The ACLU has declined to pursue legal action against The Hitching Post wedding chapel in Coeur d’Alene, Idaho because the chapel only provides religious services.
Donald and Evelyn Knapp, owners of the Hitching Post Lakeside Chapel, were facing possible jail time and enormous fines that would have put them out of business because they do not offer same sex wedding services at their facility. The Knapps are ordained ministers in the International Church of the Four Square Gospel. The denomination’s teaching holds that marriage is between a man and a woman.
Leo Morales, ACLU Idaho’s interim director said Thursday that the organization would reconsider the decision not to sue “if the chapel were to offer secular services, such as providing flowers or cakes, or holding nonreligious ceremonies.”
While I am glad that the ACLU has decided not to pursue this case, Mr Morales’ caveats constitute an attempt to impose an undue limitation of First Amendment rights by threat of lawsuit. Are churches going to be forced to forgo all sales on their premises or the use of their facilities for “non-religious” purposes or face lawsuits trying to shut them down?
Does this mean that churches who open their buildings for AA meetings or hold bake sales to raise money for a new gym are running the risk of being drug into court?
For that matter, what about allowing church buildings to be used as polling places? Do you want to raise your taxes to build government facilities for elections in every precinct in this country? Or maybe, in small towns, we could just put the voting booths out in a field. I am quite certain that a failure to provide sufficient and accessible polling places constitutes a violation of the core Constitutional right of this nation: To engage in free elections.
I’m glad that the ACLU actually did something that appears to be in support of the First Amendment, but I’m extremely leery of them or any other organization using the threat of lawsuit to limit First Amendment rights in the way Mr Morales seemed to be attempting to do.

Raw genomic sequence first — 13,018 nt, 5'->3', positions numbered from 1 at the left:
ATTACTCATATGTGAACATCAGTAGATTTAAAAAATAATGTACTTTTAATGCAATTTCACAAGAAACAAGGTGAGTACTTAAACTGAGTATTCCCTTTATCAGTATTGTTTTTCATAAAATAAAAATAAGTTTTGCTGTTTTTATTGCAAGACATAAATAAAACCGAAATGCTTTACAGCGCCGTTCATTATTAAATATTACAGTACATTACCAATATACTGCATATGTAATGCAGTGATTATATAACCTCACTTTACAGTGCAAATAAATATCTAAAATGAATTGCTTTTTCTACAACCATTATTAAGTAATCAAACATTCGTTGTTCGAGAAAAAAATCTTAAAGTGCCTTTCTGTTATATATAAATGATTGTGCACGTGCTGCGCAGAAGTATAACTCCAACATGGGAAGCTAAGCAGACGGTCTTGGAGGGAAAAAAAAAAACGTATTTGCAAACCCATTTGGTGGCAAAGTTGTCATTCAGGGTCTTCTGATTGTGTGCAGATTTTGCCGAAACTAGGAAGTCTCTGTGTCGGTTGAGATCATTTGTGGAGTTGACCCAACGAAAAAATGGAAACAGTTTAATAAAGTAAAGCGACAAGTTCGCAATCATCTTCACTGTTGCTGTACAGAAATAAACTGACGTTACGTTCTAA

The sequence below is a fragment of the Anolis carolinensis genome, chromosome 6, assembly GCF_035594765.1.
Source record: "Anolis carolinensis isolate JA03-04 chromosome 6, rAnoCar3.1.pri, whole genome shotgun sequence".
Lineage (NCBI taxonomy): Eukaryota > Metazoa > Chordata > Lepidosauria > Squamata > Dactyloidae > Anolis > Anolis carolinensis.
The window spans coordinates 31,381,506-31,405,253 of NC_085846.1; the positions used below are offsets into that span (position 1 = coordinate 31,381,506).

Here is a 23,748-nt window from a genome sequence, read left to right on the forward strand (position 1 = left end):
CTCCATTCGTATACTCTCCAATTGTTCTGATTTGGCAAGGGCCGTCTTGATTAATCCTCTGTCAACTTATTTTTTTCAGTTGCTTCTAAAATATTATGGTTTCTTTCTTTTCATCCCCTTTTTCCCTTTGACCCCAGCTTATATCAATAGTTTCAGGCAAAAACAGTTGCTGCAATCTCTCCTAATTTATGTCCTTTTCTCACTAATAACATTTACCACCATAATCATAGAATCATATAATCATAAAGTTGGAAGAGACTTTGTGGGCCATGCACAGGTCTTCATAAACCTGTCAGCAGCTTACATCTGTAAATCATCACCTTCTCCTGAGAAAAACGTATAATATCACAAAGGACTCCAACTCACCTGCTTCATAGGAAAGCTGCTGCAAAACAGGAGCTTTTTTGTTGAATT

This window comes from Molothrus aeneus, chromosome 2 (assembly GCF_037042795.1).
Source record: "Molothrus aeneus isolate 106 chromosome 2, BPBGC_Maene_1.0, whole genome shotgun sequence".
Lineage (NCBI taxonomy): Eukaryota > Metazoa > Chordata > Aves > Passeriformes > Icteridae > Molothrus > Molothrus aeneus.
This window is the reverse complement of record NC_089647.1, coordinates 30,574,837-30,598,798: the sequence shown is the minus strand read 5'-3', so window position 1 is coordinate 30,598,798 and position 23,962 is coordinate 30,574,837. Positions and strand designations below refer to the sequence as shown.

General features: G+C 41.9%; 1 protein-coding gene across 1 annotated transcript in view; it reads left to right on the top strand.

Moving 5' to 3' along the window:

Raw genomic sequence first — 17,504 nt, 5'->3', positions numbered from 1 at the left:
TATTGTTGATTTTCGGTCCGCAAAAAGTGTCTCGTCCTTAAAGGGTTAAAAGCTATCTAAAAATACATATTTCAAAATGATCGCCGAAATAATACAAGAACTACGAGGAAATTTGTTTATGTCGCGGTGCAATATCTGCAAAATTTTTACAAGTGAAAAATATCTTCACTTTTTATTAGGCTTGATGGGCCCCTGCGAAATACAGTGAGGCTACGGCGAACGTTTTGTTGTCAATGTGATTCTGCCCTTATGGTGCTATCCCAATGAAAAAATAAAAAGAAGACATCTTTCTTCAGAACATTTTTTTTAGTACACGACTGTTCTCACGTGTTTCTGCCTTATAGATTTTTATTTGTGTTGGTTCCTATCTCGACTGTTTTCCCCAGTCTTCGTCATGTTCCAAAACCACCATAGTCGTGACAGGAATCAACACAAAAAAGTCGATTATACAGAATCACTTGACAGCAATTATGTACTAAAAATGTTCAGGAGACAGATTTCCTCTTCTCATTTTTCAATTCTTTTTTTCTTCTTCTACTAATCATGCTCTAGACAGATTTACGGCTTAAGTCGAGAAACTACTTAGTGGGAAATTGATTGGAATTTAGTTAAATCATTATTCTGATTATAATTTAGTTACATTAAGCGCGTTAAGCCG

Meanwhile, Jeremy Tedesco, senior legal counsel for the Alliance Defending Freedom, the legal firm defending the Knapps, says that the ACLU is “terrified … that the ordinance has been used in exactly the way we said it would be. The ACLU wants nothing to do with the worst possible set of facts that could result from one of these ordinances.” The ordinance Mr Tedesco is referring to is the non-discrimination ordinance by which the Knapps were being threatened.
From The Blaze:
The American Civil Liberties Union of Idaho announced Thursday that it will not wage a legal challenge against Hitching Post Wedding Chapel, the for-profit business in Coeur d’Alene, Idaho, that could be in violation of a local non-discrimination ordinance for its ardent refusal to marry same-sex couples.
Leo Morales, the ACLU’s interim executive director, said that chapel owners Donald and Evelyn Knapp — both ordained ministers — recently changed their business status to become a “religious corporation,” according to the Associated Press.
Morales made these comments during a press conference Thursday, noting that the newdesignation would likely exempt the family from performing gay marriage ceremonies so long as Hitching Post — which will remain a for-profit business — exclusively performs faith-based weddings.
“As long as a entity is conducting a religious activity, that is accepted. That should be accepted under the nondiscrimination law in Coeur d’Alene,” Morales told TheBlaze Friday. “Once that entity begins to offer other services that are secular services, we believe it then falls under the category of public accommodation.”
According to an article I read in The Guardian, Pope Francis has issued a call to do away with life sentences, calling them a ‘hidden death penalty.’